A Pause for Thought: A Review of “Blonde and a White Cat” by Margus Lokk
James Baxenfield 20/02/2013
Margus Lokk “Blondiin ja valge kass / Blonde and a White Cat” Tartu Kunstimaja Monumentaalgaleriis February 13 - March 9, 2014
There are images that conjure up memories. Scenes played out before that we think familiar only to ourselves; particular words and colours that we reserve only for a certain person. Later I used a photograph of one of the paintings – “blondiinjalilla” (“Blonde and Purple”) – as wallpaper on my smart phone.
The posters for the exhibition were like the event’s description: without any information other than the name of the artist, the title, date, time, venue and a somewhat haunting photograph of a white cat. To be honest, I had no idea it was an exhibition of paintings.
Arriving at the gallery after I’d given my final lecture of the week, I was about an hour late for the opening. According to the guestbook I’d missed a swell of people. Lucky, I thought. Like the exhibition of five large canvases, the space itself was small and modest. On the other hand,the “champagne”was all but gone.
A few days earlier, shortly before giving my first lecture of the week, I’d bumped into Margus Lokk outside a vinoteek. He’s one of a handful of artists I know from around Tartu. He seemed rather happy– carrying two bottles of wine – and after exchanging a few everyday pleasantries he said he had an exhibition opening later in the week. His phone started ringing, I said I’d drop by and we went our separate ways.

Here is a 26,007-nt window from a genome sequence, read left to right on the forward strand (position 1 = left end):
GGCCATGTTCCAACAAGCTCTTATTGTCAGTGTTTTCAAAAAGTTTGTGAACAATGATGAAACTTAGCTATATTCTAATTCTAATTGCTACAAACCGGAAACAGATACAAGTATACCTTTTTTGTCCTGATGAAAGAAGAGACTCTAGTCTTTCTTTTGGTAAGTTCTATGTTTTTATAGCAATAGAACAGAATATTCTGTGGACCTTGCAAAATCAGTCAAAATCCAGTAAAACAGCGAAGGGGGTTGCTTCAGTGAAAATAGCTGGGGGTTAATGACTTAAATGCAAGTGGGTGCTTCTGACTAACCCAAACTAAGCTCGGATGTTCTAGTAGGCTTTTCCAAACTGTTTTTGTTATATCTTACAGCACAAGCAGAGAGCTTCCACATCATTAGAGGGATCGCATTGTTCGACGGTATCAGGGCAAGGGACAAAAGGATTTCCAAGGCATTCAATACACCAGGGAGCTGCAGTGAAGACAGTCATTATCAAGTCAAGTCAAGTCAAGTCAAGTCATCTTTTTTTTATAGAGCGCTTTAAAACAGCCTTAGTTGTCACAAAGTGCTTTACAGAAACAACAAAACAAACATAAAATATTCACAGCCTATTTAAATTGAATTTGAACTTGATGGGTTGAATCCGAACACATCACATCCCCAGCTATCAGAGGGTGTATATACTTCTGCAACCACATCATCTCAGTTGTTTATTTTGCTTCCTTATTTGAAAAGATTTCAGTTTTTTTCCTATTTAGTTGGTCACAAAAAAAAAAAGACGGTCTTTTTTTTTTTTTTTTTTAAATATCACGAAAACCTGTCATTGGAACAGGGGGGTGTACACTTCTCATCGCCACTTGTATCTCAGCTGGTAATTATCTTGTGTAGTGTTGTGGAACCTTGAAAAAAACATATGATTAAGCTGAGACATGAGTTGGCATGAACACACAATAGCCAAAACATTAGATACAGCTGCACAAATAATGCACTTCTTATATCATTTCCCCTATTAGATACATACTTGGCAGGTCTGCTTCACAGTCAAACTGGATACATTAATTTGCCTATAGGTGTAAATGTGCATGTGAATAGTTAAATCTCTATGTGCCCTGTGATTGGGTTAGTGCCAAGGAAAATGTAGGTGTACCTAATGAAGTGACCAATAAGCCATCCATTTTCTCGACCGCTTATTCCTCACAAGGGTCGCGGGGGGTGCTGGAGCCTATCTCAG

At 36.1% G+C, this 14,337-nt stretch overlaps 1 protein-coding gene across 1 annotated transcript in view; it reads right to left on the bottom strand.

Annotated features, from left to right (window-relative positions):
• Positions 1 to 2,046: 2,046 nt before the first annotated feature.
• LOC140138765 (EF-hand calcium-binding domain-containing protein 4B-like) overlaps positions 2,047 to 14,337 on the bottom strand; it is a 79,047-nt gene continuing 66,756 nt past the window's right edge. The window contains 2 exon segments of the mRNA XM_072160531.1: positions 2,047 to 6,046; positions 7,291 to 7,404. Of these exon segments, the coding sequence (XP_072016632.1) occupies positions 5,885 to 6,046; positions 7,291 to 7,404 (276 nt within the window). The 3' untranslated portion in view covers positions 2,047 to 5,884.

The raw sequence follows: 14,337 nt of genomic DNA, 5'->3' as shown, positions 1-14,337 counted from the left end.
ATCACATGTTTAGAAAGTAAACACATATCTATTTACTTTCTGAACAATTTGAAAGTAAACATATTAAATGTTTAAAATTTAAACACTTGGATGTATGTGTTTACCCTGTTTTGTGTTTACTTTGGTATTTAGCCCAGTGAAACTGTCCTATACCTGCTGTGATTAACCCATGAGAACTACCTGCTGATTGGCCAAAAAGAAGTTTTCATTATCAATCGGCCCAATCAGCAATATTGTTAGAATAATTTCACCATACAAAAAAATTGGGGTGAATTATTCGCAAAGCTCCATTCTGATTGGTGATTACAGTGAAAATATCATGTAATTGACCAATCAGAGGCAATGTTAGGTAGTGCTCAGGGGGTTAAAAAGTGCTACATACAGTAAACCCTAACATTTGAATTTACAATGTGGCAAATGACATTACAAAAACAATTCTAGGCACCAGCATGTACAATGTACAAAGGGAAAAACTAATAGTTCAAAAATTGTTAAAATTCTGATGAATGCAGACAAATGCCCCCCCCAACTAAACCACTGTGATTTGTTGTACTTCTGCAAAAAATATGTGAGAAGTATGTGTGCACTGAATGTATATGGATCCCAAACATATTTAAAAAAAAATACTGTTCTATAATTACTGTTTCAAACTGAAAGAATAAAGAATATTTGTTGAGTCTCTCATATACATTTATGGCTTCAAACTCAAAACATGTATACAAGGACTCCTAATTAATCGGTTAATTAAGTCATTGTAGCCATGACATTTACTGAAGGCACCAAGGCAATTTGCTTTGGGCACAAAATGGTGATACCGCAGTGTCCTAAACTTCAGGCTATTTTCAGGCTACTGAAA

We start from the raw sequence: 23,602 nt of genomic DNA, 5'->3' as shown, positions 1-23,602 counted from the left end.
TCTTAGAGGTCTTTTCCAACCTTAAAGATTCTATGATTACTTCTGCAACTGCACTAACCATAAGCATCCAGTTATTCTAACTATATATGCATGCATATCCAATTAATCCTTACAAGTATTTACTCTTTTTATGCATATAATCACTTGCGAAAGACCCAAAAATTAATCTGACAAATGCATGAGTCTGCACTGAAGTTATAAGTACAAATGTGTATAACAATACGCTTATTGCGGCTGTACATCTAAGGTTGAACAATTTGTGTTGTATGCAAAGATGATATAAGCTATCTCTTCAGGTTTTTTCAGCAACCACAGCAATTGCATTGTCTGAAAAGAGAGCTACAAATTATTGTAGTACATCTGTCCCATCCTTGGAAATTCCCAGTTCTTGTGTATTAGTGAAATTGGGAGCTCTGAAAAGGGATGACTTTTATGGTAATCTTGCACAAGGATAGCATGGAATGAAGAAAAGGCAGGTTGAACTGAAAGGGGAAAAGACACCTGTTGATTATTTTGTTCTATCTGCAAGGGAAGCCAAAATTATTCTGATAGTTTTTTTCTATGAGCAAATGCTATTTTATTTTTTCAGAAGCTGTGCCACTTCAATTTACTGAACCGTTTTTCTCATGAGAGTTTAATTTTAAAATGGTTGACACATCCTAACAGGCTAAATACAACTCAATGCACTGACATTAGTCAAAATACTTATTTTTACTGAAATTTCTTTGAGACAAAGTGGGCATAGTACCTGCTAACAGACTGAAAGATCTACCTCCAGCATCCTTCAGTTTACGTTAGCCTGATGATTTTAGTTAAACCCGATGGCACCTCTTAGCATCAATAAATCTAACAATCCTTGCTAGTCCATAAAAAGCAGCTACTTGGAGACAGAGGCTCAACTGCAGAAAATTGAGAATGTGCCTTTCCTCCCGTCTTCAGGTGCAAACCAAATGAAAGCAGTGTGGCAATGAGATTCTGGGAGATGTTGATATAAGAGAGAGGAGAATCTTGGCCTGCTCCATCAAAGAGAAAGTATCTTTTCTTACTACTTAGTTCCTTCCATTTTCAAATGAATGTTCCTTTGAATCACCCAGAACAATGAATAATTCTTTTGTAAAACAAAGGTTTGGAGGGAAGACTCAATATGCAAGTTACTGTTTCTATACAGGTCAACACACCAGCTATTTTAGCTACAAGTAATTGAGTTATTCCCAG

Now, at the end of the week – my working week at least – standing in the middle of Margus’ exhibition I realised I didn’t know him that well after all. I’d always met him at other artists’ studios. It hadn’t occurred to me that I’d never seen any of his works before. Not even that, I had no idea what his speciality medium was!
“Pencils”, I heard a couple of other people at the exhibition say, “I don’t know why he didn’t use them for this?” At the time I had no means of comparison. I’ve since had chance to peruse a number of these works, in which he does have excellent control; resulting in truly exquisite depictions. Nevertheless, the paintings I was looking at there and then – reminiscent of a departure from pop art – are no less visually arresting, particularly one of them.
“It was begun thirty minutes before it was due to be hung!” spread a rumour.
If that was the case, I thought, then it’s hardly a criticism. I’d be happy if I could produce something that good in thirty days! Knowing what little I do of Margus’ personality I’m inclined to think that this rumour originated from him; a sort of attempt at modesty. Nevertheless, I took in the painting, which in all honesty – as I later told Margus – I would have bought there and then, if I had the means about me.
I asked Margus what the idea behind the exhibition was. He told mea story so very familiar to me, not because I’d heard it before, but rather because I’d lived it. In truth I already knew; elements of the paintings betray the sentiments. The style and medium serve the purpose of providing a lack of detail: a means of self-preservation for memories that would otherwise be rendered true to life. How else could something beautiful be created from experiences so real? It’s a story that many men (if not most) will know.